Govan stands on the south bank of the Clyde, at the Clyde's confluence with the River Kelvin and was the site for an important river crossing. Rowboat ferries operated there but were limited by size (they were too small to carrry horses and carts) and were occasionally overturned by the wash of passing boats. By 1784 the first chain-hauled ferry was introduced at Govan, between Water Row and Pointhouse. By the mid-19th Century the Govan Ferry could carry two carriages or carts as well as their horses and passengers. In 1857 the Clyde Navigation Trust took over the operation of the Govan Ferry and eight years later introduced one of the river's first steam ferries there.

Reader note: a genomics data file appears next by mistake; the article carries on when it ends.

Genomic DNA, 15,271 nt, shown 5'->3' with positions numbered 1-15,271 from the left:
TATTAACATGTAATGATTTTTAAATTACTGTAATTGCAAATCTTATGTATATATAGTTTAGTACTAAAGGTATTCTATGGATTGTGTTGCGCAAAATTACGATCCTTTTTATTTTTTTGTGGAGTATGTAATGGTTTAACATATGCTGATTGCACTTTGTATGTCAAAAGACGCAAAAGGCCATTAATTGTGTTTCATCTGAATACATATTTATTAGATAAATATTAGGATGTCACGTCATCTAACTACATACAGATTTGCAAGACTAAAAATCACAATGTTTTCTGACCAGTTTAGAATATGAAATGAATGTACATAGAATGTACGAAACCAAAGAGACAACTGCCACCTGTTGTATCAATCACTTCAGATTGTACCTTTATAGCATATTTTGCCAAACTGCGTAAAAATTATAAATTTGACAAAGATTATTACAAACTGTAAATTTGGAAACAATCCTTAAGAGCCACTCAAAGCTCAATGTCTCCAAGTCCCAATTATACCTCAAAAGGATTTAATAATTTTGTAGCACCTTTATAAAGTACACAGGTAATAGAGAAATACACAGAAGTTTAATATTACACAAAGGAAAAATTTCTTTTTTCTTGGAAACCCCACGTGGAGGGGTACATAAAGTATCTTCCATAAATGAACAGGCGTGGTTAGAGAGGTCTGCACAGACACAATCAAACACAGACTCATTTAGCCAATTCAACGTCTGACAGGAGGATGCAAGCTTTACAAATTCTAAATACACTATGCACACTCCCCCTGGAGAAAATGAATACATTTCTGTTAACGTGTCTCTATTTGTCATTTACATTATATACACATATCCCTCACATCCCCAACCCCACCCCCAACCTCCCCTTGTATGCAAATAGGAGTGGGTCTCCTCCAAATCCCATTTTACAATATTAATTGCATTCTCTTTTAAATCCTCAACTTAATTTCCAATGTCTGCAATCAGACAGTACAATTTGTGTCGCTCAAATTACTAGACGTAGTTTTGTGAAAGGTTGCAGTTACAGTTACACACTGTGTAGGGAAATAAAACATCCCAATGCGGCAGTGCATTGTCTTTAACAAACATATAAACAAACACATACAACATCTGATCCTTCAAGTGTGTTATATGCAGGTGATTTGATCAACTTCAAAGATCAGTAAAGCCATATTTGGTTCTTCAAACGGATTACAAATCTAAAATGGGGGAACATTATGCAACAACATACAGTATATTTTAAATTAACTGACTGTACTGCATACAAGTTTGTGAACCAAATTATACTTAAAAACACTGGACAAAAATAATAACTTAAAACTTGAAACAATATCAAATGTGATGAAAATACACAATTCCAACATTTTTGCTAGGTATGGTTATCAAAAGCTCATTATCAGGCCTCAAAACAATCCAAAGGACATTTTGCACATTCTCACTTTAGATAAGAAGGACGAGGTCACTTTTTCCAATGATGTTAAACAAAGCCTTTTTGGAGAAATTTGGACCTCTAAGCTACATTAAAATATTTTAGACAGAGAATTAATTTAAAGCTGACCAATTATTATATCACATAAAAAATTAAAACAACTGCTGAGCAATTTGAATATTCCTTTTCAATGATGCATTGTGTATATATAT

Little is known of the career of John Knox. He came from the west of Scotland and his family moved from Paisley to Glasgow just before 1800. He is primarily known for his landscapes and may have been a pupil of Alexander Nasmyth.